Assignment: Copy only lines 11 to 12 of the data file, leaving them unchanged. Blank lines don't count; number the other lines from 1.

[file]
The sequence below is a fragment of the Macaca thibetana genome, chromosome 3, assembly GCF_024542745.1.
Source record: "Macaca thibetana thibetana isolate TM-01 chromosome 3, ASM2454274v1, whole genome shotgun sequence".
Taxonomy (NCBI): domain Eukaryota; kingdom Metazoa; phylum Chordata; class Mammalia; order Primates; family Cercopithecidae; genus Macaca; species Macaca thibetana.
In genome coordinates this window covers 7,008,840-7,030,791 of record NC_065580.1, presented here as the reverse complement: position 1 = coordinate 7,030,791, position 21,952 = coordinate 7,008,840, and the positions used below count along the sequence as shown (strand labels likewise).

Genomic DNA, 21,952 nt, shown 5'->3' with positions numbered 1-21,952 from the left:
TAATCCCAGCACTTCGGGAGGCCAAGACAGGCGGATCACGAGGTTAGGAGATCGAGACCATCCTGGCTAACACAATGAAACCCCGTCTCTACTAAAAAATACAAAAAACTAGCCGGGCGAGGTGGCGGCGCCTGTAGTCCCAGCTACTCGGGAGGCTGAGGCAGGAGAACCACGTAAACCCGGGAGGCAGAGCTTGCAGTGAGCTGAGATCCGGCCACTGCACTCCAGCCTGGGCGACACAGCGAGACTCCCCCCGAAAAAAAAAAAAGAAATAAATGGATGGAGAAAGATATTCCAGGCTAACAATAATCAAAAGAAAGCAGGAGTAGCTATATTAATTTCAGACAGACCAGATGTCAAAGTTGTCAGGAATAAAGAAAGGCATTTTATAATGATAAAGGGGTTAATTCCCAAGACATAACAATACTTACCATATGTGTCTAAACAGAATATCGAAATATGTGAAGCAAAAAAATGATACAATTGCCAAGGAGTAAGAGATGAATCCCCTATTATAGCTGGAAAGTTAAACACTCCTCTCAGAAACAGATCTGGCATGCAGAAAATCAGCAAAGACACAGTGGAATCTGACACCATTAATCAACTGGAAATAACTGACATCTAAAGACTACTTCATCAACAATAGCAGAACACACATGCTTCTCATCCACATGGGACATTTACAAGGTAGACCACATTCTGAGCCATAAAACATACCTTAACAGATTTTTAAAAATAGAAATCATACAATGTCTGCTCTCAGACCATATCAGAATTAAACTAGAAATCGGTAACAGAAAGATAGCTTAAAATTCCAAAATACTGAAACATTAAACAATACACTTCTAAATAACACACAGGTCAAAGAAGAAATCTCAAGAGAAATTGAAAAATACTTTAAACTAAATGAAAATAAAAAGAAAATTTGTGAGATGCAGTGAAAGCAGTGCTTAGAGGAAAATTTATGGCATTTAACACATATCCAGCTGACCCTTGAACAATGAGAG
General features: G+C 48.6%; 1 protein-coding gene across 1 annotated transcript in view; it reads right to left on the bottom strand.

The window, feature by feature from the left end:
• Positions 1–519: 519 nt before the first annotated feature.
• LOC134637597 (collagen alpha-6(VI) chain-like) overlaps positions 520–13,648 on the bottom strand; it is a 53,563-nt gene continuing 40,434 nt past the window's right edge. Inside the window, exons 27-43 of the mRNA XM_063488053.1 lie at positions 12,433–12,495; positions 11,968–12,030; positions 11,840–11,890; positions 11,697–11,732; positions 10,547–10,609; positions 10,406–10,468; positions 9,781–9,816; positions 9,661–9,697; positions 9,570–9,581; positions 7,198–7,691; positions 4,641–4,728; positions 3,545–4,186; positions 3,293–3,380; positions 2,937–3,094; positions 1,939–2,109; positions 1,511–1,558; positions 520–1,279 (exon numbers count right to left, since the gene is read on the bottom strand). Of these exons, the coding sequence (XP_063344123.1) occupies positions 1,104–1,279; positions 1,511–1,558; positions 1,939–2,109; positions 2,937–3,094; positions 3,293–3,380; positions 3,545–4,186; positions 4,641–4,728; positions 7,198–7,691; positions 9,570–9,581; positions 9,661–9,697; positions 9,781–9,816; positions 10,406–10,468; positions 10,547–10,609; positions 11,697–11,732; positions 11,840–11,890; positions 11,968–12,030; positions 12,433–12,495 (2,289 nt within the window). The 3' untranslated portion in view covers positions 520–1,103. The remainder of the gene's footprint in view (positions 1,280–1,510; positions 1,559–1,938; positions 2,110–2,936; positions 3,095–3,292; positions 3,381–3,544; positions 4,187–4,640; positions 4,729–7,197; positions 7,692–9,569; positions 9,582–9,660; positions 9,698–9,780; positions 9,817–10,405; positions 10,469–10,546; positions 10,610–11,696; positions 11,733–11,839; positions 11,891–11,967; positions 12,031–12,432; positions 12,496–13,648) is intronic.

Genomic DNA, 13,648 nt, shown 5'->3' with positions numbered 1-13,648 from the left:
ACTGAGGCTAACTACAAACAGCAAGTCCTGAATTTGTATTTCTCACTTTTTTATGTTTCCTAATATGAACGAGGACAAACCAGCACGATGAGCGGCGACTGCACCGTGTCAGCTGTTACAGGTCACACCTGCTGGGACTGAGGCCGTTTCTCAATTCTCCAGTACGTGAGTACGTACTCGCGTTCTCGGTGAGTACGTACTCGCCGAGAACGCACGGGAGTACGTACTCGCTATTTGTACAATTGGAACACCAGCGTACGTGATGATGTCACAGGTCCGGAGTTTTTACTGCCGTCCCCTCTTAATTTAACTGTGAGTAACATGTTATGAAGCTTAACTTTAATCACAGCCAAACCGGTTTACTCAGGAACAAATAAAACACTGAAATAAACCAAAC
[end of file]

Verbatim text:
Genomic DNA, 13,648 nt, shown 5'->3' with positions numbered 1-13,648 from the left:
ACTGAGGCTAACTACAAACAGCAAGTCCTGAATTTGTATTTCTCACTTTTTTATGTTTCCTAATATGAACGAGGACAAACCAGCACGATGAGCGGCGACTGCACCGTGTCAGCTGTTACAGGTCACACCTGCTGGGACTGAGGCCGTTTCTCAATTCTCCAGTACGTGAGTACGTACTCGCGTTCTCGGTGAGTACGTACTCGCCGAGAACGCACGGGAGTACGTACTCGCTATTTGTACAATTGGAACACCAGCGTACGTGATGATGTCACAGGTCCGGAGTTTTTACTGCCGTCCCCTCTTAATTTAACTGTGAGTAACATGTTATGAAGCTTAACTTTAATCACAGCCAAACCGGTTTACTCAGGAACAAATAAAACACTGAAATAAACCAAAC